David Ker, who posted then pulled the posts at BBB, has allowed it all to be reposted - which I did here:

(please honor his requests for reading when you visit, thanks).

Suzanne McCarthy said...

Thanks Kurk,

I had not seen the update with the pdf's of the comments posted.

I am only upset that since I am uniquely (and I think perhaps John also, but no one else) put on moderated status, I can no longer participate in any further dialogue on the BBB. It all started with John advocating strongly for acceptance of the "love obey" also called "love respect" marriage framework. This makes my PTSS act up. I used to get socked in the head for not obeying.

Suzanne McCarthy said...

I really need an environment where the equal rights of women are upheld. Compegal, where this conversation with John took place, was not such a place.

I would have stayed away but a few people emailed me to verify, or not verify as the case may be, some exegetical facts posted there.

J. K. Gayle said...

You (and John and anybody else, woman or man equally) should feel free to comment at my blog. I've only deleted comments there at the requests of the ones who made the comments.

In the case of David's allow me to repost what he deleted, I'd only ask that we all respect his requests about not mentioning commenters by name (as if that might dishonor them somehow). His other concern, which he mentions, is that he doesn't have or want to give energy to monitor comments.

I had no idea about the BBB practice of selectively moderating individuals (especially you and John). So sorry to hear!

Suzanne McCarthy said...

I have no intention of returning to that conversation. This post and your very thoughtful comment on it above are useful to me and pick up on my interest very well.

CD-Host said...

Well now that I've read the whole thing over on J.K's site it just confirms.

The ESV is totally inconsistent. the only consistency one can find in their translation is how best to translate within the RSV tradition that is the most degrading and demeaning to women.

This sort of systematic mistranslation is what conservatives claim to be upset with the Jehovah's Witnesses or other Arian sects about. And now they've gone much much further than the JW ever have. At least the JW publish the Kingdom Interlinear which indicates where they engaged in theological overrides. The ESV people pretend it is in the Greek as part of their pattern of disinformation.

Suzanne McCarthy said...

In defense of the ESV they do publish an interlinear. And no translation is concordant.

What bothers me is that the ESV makes the claim to be concordant AND at the same time, users of the ESV tend to use the English text as a lawbook to determine what women can and cannot do.

If it was not for these two things, then I think the ESV could be considered to be more or less in line with many other bibles.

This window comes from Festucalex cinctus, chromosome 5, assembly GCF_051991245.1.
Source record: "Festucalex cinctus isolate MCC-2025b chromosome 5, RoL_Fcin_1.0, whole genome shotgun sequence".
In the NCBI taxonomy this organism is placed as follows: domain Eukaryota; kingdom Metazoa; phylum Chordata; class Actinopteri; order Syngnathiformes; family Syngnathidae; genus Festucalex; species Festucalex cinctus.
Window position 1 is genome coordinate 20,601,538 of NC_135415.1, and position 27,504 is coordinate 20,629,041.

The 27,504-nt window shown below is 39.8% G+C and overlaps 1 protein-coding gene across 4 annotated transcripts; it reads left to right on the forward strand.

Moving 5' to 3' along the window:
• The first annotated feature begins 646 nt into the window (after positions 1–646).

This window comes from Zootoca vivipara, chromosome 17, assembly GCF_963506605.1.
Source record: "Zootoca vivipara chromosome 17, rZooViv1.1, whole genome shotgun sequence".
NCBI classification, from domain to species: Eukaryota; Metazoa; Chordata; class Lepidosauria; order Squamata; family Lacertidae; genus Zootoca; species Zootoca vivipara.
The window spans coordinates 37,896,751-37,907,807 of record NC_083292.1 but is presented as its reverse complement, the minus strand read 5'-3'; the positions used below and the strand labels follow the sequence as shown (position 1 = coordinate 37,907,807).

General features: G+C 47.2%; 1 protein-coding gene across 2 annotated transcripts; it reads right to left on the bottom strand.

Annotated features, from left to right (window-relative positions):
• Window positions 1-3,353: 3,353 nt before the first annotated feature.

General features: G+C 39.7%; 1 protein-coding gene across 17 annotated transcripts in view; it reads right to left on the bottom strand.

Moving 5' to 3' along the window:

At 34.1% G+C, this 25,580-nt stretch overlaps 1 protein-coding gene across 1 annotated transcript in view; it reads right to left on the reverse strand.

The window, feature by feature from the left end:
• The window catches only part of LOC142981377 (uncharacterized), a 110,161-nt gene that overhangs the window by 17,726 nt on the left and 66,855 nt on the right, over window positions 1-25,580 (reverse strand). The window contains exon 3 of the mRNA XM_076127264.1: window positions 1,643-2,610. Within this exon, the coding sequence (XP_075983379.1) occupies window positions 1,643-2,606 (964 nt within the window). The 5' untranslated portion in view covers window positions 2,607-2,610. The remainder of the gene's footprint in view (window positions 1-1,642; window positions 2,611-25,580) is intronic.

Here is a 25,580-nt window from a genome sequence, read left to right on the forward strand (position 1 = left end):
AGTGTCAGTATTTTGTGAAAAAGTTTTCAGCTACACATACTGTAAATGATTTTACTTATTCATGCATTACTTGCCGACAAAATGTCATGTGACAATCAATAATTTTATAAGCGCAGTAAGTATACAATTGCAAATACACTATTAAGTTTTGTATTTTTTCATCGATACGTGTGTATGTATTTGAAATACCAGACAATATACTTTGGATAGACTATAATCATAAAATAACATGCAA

CD-Host said...

Suzanne --

Sorry to disagree but I see the interlinear as part of their propaganda. What they publish is not an interlinear designed to educate but rather to mislead. Your Greek is go good you might not catch what they are doing for those less skilled. In the ESV Reverse, the only English translation is the ESV so you don't see the places where ideology has overridden translation. Most interlinears would use a very formal translation next to the Greek with the ESV off to the side.

They do ESV reversed
ASV version looks like concordant.

The effect is to reinforce their propaganda. Here is a sample from the Jehovah's Witnesses and you can see they clearly follow the traditional pattern so the changes in the NWT (theological overrides of the translation) end up being clearly marked KIT.

And I'd go further than you, and argue the ESV has to be looked at in a political context. It is a bible designed with a goal in mind not just a translation that happens to further a goal.

Suzanne McCarthy said...

You are right, the ESV reversed is not really something that I can read. The ASV one also has problems. Where is the homepage for the third one that you labeled KIT?

IMO all bibles have a political context. Some reveal their context more honestly than others.

CD-Host said...

The KIT predates the web, there isn't really a webpage. maybe? AFAIK the Watchtower society pretty much lets people distribute electronic versions freely so for example KIT online. They did a run of 800k of them back in 1985 and they still have copies to distribute to libraries, elders.... They aren't trying to make money on it....

Sorry for the no information.

J. K. Gayle said...

IMO all bibles have a political context. Some reveal their context more honestly than others.This comment makes my day - thanks for saying it so clearly!